Too Many Predators?

Too Many Predators?

Internship CoyoteAs hunters we have a bitter disdain towards predators. If we don’t see many fawns…the coyotes killed them all. Or how about lack of buck sightings? An uneventful rut? Overall deer sightings are down? It’s easy to blame coyotes and other predators if there is a decline in our deer sightings but it may not always be what it seems. While it is true that coyotes can have detrimental impacts on deer herds, especially fawn recruitment, that may not be the only problem you are experiencing on your property. Here are a couple problems I have encountered before.

I visited a piece of land where there were very few deer. Hardly any deer were spotted regularly except for during the late season around December. I knew that while coyotes may have had an impact they wouldn’t have killed ALL the deer. In this case the agricultural land on the property had been planted with cotton for two of the past three years. The wooded acreage was primarily pines and had a relatively open understory. The lack of forage-producing crops and timber on the property was the suspected problem. The forest’s open understory was barren and consisted of no food whatsoever. Additionally, the trail camera surveys showed little predator activity. The only time deer were consistently observed on this property was during the late season when the deer were seeking shelter and non-pressured areas. A properly implemented habitat management plan has now put this landowner’s property on the right track and he is seeing more deer than ever.

Another instance was a parcel of land that seemed to be a deer haven. Huge stands of oaks bordering a river and a few hundred acres of agricultural crops, including corn and soybeans. In this case he wasn’t seeing many bucks and felt his property should have better hunting, especially during the rut. Oddly enough, I believed their situation was a result of lackadaisical doe harvests. The suspected problem was that the bucks couldn’t breed all of the does due to a skewed sex ratio. The does that weren’t bred during their first estrus cycle in November then entered into their second estrus cycle a month later around December. This resulted in late breeding and fawns being born in a later than normal staggered fashion the following summer. Of course the later-born fawns became sexually mature later that year and many were suspected to have been bred around December and January. This resulted in those females giving birth to fawns later that following summer. You can see a circadian pattern here. Also, the higher density of antlerless deer resulted in a drawn out rut that was boring and uneventful because there was no rush for the bucks to find the does, there were plenty of them, there were actually too many of them. While we did capture some pictures of coyotes on his property during trail camera surveys, it wasn’t suspected that they had a huge impact on the deer herd. There is a possibility that the coyotes may have actually helped maintain the higher-than-normal antlerless deer population.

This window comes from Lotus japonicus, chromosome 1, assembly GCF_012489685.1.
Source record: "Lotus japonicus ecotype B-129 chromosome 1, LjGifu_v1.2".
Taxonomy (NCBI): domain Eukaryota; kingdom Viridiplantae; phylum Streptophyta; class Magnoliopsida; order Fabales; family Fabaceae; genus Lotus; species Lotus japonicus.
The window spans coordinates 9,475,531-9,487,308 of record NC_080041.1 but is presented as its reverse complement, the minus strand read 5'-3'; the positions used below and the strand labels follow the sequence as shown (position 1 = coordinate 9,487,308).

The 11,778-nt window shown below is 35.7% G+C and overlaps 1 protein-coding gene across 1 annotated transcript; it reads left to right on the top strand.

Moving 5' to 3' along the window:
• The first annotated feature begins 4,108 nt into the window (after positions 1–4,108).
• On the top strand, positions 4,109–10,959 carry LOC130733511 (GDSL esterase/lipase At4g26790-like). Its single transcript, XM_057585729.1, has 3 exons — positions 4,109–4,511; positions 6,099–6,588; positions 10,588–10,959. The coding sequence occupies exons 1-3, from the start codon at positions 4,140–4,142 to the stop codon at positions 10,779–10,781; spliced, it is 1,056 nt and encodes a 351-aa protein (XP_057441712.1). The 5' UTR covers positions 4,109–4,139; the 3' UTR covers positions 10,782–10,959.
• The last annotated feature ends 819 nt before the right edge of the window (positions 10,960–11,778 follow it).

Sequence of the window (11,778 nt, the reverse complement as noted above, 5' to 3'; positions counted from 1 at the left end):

While coyotes and other predators can easily have negative effects on your deer herd, that is not always the problem. Before jumping the gun and spending an ample amount of time and money trapping and shooting every possible predator, focus your attention on your habitat such as the production of native forage and bedding areas. Also, be sure to scrutinize your antlerless deer quotas and properly maintain a healthy buck to doe ratio.

Andrew Walters